Kaysee: Saying yes to Cape Epic and all the other races that Liv wanted me to go to that year is why I got a contract, but even before that I just always said yes if I got invited to do rides or races. "Like, why not?" is what I always said to myself. I have a hungry appetite for new adventures and obstacles that feel impossible, because there is nothing more satisfying than getting to do new things and feeling accomplished after doing something that felt impossible.

Saying yes is scary sometimes and a lot of times I start questioning my decisions when I'm suffering or overextending myself. I don't regret any of my yeses though. If anything, I have learned a hell of a lot from the times I said yes and should have said no. Those were painful but I grew so much from those.

Now I'm 31 and still say “yes” a lot, but I also say “yes” a lot more to myself and my time. When I first got into cycling it was all consuming, but it was because I loved to get outside and see new things. Now that cycling is my job, I have to manage the balance between races that come with expectations and time for me to keep enjoying cycling for the reason I fell in love with it in the first place.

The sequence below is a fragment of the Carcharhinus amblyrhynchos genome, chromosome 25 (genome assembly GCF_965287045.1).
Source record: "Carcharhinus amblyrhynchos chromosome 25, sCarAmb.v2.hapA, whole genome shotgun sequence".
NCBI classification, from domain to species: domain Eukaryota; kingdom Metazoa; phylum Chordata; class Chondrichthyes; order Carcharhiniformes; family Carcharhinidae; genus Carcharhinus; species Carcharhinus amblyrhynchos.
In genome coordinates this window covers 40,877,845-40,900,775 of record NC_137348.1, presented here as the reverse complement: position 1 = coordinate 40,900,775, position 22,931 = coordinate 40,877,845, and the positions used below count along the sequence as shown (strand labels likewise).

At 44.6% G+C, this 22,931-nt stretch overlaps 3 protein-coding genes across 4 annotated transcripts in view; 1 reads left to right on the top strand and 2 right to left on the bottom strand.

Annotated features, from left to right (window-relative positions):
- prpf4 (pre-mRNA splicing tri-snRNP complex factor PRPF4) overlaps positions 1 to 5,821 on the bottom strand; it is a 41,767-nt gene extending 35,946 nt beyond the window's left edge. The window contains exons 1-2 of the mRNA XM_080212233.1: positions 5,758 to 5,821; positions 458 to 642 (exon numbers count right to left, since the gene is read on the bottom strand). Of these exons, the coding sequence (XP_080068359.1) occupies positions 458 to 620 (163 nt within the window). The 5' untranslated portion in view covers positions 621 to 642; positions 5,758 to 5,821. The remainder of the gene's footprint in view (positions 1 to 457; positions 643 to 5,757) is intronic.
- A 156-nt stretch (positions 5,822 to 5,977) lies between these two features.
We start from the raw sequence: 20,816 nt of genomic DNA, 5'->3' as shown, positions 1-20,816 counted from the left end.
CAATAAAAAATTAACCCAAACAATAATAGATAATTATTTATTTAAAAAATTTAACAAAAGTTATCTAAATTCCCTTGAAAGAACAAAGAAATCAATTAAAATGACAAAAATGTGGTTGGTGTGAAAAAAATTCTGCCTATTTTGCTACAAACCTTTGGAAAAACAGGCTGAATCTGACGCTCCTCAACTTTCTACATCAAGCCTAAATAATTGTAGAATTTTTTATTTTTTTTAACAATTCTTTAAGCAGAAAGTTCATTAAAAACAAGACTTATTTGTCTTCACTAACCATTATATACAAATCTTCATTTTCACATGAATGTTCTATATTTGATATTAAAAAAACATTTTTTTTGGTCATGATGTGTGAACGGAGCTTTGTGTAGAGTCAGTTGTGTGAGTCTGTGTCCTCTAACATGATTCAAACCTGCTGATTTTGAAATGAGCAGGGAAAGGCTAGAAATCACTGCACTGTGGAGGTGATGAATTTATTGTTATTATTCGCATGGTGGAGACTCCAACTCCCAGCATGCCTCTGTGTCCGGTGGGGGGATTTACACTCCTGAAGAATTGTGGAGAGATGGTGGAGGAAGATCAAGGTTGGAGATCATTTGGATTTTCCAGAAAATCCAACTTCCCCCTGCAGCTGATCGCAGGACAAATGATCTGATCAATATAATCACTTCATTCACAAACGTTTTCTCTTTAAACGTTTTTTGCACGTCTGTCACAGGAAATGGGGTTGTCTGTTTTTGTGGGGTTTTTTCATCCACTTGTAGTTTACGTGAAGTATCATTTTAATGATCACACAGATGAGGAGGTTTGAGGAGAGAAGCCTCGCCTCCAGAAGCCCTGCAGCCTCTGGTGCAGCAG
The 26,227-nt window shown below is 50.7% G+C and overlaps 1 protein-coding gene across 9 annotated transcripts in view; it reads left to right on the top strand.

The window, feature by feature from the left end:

Liv: What are some obstacles you’ve faced along your journey that have impacted you personally and professionally? What are the lessons you’ve learned from those obstacles?

Kaysee: Life is full of obstacles. Everyone everyday has to overcome obstacles, and just like everyone else I have had to overcome a lot of obstacles. My biggest obstacle is myself and how I internally handle situations. Whether it is choosing to ignore the connection of my feelings of abandonment and control of my food and overexercising myself, or just simply running away from all my feelings inside that made me feel yucky, worthless, and confused.